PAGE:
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Why You Should Ditch Your Copper Mugs for Cocktails

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If you've spent any time on Pinterest recently (and who hasn't?!), you've probably seen those sparkly copper mugs everyone has been using for their Moscow Mules. And while they are certainly a pretty sight to behold, you might be unintentionally poisoning yourself.

According to the FDA's food code, "Copper and copper alloys such as brass may not be used in contact with a food that has a pH below 6 such as vinegar, fruit juice, or wine." Because the pH of a traditional Moscow Mule — made using vodka, ginger beer, and lime juice — is lower than 6, it's not safe to consume them in copper mugs. If you do, you run the risk of consuming harmful chemicals which have leaked off the mug because of the liquid's acidity. Yikes!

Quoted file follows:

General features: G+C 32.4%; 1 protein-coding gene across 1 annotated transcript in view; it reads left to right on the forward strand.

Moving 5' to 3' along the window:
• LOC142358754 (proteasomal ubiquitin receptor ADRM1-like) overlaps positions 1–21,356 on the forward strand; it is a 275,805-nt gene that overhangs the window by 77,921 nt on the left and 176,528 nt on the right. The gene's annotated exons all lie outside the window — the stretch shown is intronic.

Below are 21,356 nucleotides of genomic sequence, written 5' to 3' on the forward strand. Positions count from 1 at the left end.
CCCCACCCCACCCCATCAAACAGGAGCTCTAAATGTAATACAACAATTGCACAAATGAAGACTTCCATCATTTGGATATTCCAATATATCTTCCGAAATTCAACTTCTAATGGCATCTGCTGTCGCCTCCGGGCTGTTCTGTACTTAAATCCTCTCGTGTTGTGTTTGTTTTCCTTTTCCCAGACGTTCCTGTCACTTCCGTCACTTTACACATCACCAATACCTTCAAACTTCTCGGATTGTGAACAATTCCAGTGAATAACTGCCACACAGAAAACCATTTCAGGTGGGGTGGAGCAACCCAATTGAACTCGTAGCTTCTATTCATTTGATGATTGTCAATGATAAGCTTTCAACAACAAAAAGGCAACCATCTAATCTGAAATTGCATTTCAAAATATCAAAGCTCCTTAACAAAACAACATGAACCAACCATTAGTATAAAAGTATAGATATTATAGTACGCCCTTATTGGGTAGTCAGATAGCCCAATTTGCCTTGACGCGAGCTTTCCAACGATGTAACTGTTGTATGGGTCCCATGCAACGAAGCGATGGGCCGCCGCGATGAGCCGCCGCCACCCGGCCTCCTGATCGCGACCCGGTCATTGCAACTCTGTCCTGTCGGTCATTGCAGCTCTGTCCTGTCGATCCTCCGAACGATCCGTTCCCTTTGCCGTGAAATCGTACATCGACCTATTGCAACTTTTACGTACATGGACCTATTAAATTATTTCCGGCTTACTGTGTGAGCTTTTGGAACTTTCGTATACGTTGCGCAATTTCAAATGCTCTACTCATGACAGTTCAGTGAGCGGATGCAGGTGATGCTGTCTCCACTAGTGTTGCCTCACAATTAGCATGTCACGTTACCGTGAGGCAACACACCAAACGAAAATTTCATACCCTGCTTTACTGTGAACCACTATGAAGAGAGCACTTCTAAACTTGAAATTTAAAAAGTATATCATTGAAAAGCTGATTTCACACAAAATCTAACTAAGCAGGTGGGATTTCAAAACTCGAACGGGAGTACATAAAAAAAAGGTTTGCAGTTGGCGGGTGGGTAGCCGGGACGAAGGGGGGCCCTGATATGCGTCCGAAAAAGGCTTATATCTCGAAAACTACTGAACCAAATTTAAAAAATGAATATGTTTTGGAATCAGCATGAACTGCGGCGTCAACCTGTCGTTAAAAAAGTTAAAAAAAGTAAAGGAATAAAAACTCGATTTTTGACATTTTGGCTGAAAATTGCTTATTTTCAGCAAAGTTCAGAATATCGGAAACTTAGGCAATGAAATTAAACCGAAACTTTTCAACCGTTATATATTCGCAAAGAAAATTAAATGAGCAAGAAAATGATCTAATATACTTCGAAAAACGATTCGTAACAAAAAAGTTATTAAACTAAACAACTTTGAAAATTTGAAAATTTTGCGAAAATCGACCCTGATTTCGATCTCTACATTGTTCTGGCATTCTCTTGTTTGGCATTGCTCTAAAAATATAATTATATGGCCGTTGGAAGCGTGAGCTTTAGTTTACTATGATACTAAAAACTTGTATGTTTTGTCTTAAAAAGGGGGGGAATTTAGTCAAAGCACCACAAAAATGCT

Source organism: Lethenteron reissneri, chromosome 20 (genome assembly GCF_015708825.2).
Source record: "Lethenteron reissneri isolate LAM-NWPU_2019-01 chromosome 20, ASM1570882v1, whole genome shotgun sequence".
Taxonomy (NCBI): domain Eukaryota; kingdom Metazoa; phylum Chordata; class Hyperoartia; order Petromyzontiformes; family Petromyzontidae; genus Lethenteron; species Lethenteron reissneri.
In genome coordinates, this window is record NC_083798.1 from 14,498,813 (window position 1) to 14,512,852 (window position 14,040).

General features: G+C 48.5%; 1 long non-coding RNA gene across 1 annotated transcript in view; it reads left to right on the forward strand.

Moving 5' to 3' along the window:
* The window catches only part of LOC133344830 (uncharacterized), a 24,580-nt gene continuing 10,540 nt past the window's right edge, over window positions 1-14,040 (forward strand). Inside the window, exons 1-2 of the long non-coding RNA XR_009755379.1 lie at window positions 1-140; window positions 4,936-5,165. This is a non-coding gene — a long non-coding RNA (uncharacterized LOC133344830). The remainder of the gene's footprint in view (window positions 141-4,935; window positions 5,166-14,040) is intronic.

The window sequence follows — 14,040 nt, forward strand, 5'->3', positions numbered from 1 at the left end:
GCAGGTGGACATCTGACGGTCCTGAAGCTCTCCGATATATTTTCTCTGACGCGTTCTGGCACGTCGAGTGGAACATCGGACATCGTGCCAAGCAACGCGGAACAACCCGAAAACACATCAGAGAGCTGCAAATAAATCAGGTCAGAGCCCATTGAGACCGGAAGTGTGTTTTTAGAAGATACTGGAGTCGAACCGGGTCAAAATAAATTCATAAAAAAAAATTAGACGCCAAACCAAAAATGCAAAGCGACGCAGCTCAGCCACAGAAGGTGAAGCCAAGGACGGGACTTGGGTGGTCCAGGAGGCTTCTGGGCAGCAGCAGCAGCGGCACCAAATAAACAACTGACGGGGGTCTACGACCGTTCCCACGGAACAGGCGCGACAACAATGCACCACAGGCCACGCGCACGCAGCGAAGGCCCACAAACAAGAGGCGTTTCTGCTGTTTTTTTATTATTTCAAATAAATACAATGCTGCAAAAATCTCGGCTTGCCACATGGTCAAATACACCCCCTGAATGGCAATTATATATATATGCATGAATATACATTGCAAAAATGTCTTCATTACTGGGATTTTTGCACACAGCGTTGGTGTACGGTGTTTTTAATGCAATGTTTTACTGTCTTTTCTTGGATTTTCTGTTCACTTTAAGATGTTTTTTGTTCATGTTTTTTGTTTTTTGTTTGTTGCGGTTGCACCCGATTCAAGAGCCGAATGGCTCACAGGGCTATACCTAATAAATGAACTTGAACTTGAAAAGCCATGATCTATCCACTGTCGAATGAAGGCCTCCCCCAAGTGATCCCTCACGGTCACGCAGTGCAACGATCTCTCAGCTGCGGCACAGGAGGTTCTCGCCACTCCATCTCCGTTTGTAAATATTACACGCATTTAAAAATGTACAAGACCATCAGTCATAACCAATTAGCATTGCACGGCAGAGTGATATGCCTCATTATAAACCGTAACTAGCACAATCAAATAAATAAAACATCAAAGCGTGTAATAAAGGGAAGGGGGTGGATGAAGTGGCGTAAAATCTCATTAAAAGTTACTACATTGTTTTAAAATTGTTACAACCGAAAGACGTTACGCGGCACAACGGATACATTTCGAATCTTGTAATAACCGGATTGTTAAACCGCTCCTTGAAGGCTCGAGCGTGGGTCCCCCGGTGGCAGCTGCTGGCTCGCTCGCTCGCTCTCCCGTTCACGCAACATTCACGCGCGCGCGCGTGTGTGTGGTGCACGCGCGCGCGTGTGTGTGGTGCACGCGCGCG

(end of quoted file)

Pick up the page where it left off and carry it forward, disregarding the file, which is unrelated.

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Recently, Iowa made headlines by joining other states in adopting the FDA's food code. The Iowa Alcoholic Beverages Division released an advisory bulletin explaining their reasoning.

Per the Agency for Toxic Substances and Disease Registry, an extension of the U.S. Department of Health and Human Services, "If you drink water that contains higher than normal levels of copper, you may experience nausea, vomiting, stomach cramps, or diarrhea. Intentionally high intakes of copper can cause liver and kidney damage and even death." Scary!

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But if you're determined to have your cake and eat it too, there is a correct way to enjoy Moscow Mules in beautiful glasses.

"Copper mugs lined on the interior with another metal, such as nickel or stainless steel, are allowed to be used and are widely available," reads the Iowa Alcoholic Beverages Division's bulletin.

Phew! If you're determined to say cheers this weekend, just make sure you've got a lined mug before you do so.

h/t Delish

Not a fan of Moscow Mules? Try these fancy mojito recipes!

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